Data-based services are increasingly present. As a consequence, the algorithms and data they process play an increasingly important role in decision-making, with significant effects for human welfare and human rights. Thanks to algorithms, you can obtain good booking recommendations or an efficient travel route for your trip. Of course, on the other side, you may also be admitted (or not) to the university of your choice, you may be granted (or not) a mortgage with a bank and you may be hired (or not) for that job you wanted.
It is often thought that machines are neutral arbiters: cold objects, calculators that can distinguish patterns which our human minds cannot (or refuse to) distinguish and make an optimal decision. But, is it really like that? Or are algorithmic decisions a way of amplifying, extending and making the kind of prejudice and discrimination that already prevails in society inscrutable?
Advances in machine learning have led companies to rely on Big Data and algorithms, based on the presumption that those decisions are more efficient and impartial than the ones taken by humans. However, as the use of algorithms becomes more extended, numerous claims have also been raised demanding greater responsibility in their use, their design and their implementation, mainly because of their capacity to normalize and amplify social inequalities through algorithmic discrimination.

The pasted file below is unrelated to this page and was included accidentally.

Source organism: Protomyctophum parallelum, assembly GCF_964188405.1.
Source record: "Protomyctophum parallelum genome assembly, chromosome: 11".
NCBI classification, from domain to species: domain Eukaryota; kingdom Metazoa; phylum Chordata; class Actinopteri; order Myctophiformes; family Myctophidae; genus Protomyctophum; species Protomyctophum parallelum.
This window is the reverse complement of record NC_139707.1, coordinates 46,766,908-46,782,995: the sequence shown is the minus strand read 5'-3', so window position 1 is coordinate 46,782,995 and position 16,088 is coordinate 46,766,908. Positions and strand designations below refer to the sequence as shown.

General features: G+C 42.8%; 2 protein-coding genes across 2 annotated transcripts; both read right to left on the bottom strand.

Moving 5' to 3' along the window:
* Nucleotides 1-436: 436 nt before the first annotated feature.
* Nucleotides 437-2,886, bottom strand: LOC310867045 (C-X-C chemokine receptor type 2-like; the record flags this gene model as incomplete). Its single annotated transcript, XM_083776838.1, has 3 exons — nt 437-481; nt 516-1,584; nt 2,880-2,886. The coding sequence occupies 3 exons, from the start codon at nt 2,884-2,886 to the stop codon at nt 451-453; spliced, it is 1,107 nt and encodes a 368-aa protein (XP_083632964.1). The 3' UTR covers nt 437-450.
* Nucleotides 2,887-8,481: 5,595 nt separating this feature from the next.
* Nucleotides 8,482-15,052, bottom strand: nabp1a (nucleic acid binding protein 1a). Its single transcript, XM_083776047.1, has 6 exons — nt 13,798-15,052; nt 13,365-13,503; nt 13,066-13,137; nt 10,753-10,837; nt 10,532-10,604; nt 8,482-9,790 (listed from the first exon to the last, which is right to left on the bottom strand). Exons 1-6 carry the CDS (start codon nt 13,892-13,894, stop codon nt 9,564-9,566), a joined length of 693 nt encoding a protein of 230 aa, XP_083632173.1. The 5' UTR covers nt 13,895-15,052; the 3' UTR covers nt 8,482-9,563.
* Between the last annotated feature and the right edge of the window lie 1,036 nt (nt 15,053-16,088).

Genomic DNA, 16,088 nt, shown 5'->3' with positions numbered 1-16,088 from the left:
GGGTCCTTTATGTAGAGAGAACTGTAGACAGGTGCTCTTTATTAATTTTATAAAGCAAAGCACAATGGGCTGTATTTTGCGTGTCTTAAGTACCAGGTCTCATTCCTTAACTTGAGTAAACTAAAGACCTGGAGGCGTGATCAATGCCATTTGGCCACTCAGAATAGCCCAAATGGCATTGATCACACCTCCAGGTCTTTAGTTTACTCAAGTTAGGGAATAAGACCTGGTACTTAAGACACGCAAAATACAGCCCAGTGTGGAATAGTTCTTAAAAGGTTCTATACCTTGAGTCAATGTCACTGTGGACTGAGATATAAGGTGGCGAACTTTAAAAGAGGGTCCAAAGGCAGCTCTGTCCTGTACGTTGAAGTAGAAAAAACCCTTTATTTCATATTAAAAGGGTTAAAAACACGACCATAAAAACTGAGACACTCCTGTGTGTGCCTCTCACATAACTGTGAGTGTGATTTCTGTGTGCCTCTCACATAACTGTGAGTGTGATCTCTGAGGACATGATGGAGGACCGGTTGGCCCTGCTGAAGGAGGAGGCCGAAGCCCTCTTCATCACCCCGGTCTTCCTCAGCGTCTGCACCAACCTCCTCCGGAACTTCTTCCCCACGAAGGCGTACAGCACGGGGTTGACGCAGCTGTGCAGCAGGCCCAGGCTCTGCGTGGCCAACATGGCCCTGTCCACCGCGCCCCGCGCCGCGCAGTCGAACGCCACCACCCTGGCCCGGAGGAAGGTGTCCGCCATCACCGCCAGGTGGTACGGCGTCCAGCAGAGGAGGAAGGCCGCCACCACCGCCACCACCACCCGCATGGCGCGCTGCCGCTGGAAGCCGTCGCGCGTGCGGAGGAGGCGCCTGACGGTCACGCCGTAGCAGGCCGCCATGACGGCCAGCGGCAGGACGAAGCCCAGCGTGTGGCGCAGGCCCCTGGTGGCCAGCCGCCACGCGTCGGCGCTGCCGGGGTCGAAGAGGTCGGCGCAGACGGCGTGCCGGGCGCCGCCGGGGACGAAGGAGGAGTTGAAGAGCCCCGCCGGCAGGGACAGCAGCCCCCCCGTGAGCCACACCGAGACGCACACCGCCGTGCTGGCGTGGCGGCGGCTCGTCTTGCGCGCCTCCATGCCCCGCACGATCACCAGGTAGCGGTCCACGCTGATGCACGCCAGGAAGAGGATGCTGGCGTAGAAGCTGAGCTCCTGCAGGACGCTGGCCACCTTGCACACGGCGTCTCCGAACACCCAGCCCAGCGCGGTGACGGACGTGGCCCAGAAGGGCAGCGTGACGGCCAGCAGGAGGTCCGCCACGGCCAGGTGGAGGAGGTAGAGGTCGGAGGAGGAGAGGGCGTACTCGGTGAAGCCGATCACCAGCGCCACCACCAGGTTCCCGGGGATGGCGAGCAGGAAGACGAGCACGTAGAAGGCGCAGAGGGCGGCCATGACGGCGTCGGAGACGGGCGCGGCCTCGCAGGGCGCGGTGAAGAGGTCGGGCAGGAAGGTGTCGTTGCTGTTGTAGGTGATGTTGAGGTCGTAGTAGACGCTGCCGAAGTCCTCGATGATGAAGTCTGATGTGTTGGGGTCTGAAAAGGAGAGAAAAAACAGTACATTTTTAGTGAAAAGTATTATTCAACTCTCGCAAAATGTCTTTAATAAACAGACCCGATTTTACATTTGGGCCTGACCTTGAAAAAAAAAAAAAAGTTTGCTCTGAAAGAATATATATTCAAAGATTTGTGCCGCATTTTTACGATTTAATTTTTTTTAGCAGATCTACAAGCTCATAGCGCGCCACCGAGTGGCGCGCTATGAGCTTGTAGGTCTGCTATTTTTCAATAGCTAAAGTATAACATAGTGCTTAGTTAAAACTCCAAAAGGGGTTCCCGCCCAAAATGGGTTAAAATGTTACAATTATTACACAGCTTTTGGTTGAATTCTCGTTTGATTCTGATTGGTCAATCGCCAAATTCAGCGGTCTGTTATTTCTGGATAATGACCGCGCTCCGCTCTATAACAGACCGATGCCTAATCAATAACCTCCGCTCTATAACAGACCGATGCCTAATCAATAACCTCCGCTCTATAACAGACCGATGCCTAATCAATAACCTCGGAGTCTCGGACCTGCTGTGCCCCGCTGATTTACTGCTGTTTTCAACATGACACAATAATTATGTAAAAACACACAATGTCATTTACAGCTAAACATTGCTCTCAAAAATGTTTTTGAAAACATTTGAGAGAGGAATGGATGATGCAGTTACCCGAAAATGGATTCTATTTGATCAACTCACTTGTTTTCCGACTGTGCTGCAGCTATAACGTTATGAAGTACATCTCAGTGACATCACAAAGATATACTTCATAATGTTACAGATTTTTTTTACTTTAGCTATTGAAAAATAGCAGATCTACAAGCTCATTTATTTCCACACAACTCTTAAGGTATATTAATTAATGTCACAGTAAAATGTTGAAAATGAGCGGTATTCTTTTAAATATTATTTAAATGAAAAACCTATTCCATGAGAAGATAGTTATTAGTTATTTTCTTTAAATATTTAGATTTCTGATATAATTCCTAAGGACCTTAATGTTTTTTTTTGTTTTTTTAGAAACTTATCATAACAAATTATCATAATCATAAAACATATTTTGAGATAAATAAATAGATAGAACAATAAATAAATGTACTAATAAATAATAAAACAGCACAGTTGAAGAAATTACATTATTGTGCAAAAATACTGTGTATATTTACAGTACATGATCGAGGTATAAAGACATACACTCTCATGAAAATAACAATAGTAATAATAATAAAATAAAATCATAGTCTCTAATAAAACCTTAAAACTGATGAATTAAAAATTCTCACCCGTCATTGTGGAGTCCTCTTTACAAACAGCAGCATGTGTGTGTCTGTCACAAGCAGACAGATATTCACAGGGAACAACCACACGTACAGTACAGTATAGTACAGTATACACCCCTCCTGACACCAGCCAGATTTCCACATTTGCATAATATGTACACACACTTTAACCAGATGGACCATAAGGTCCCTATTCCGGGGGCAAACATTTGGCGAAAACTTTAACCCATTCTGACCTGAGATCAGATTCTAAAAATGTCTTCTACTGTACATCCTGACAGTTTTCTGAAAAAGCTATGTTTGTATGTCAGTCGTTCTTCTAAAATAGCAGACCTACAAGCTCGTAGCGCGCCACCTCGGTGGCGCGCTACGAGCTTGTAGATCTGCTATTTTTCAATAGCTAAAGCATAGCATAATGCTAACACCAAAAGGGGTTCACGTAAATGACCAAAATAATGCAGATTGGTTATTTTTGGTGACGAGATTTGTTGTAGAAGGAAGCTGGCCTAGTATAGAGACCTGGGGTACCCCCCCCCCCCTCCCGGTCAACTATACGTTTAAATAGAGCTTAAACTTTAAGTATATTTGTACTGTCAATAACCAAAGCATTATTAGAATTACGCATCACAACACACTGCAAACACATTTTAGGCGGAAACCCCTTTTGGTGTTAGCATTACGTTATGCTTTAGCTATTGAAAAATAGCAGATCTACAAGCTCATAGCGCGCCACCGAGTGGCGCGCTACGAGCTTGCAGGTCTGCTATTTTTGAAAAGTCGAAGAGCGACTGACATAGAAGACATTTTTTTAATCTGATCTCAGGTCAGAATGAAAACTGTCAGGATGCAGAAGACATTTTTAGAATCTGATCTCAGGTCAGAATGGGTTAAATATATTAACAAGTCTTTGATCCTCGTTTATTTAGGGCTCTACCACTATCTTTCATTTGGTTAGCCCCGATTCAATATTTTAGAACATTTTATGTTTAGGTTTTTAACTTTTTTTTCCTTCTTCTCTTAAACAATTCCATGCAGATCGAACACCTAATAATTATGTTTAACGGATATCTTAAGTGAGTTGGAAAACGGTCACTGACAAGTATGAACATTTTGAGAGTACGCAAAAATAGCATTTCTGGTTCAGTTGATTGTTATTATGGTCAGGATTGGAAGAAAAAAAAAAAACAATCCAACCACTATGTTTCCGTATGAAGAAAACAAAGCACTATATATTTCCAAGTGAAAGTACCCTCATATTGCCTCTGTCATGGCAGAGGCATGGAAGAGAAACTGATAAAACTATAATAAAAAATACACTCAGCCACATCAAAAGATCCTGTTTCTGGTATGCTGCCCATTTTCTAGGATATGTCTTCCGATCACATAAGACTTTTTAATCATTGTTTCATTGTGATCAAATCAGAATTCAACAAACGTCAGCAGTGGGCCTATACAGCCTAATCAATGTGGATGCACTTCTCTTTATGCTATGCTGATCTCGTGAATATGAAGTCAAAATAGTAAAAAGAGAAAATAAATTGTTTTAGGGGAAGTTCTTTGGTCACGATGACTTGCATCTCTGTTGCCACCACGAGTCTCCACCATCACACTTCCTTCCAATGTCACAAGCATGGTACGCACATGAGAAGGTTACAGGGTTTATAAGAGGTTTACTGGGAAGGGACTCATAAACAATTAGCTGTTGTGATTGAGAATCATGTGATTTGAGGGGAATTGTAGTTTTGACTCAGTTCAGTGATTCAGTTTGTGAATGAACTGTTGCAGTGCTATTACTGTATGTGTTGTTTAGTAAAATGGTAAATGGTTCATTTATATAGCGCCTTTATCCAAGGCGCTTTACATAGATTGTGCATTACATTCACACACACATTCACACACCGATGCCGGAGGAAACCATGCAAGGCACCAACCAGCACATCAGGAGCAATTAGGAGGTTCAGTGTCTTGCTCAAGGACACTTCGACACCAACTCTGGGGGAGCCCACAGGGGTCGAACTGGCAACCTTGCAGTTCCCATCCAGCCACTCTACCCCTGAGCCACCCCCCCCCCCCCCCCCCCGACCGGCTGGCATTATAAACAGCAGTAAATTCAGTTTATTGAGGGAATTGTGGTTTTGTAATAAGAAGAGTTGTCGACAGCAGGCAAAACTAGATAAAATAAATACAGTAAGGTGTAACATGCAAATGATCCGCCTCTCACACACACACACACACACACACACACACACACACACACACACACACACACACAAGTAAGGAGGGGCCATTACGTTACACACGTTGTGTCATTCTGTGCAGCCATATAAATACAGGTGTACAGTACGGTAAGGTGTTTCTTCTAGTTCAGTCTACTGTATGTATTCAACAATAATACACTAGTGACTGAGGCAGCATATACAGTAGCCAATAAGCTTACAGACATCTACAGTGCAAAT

In spite of this, algorithms are becoming a key factor in numerous daily activities, at a speed that seems to exceed our capacity to understand their impact on our lives. That is why there is an urgent need to understand the role played by algorithms in society, to place the issue on the public agenda and to analyze the policies that can be adopted to guarantee the rights and equity of people in the context of algorithmic proliferation.
It is necessary to analyze the kind of problems raised by the increasing use of algorithms in society and also the regulatory proposals to adopt, such as the recent initiative of the City of New York to create a specific cabinet just for evaluating the equity in algorithms, or the proposals of the French Data Protection Authority and Working Group 29 of the European Commission on how to address these issues from the perspective of privacy protection.
With the advancing technological changes that characterize the information society, there comes a growing concern over all issues related to privacy, discrimination and automation. As Dournish (2016) argues, aside from discussions regarding the role that algorithms could play in everything from hiring practicies (Hansel 2007) to credit ratings (Singer 2014) or even the optimal temperatures in office buildings (Belluck 2015), “an awareness has developed that algorithms, somehow mysterious and inevitable, are contributing to the shape of our lives in big and small ways”.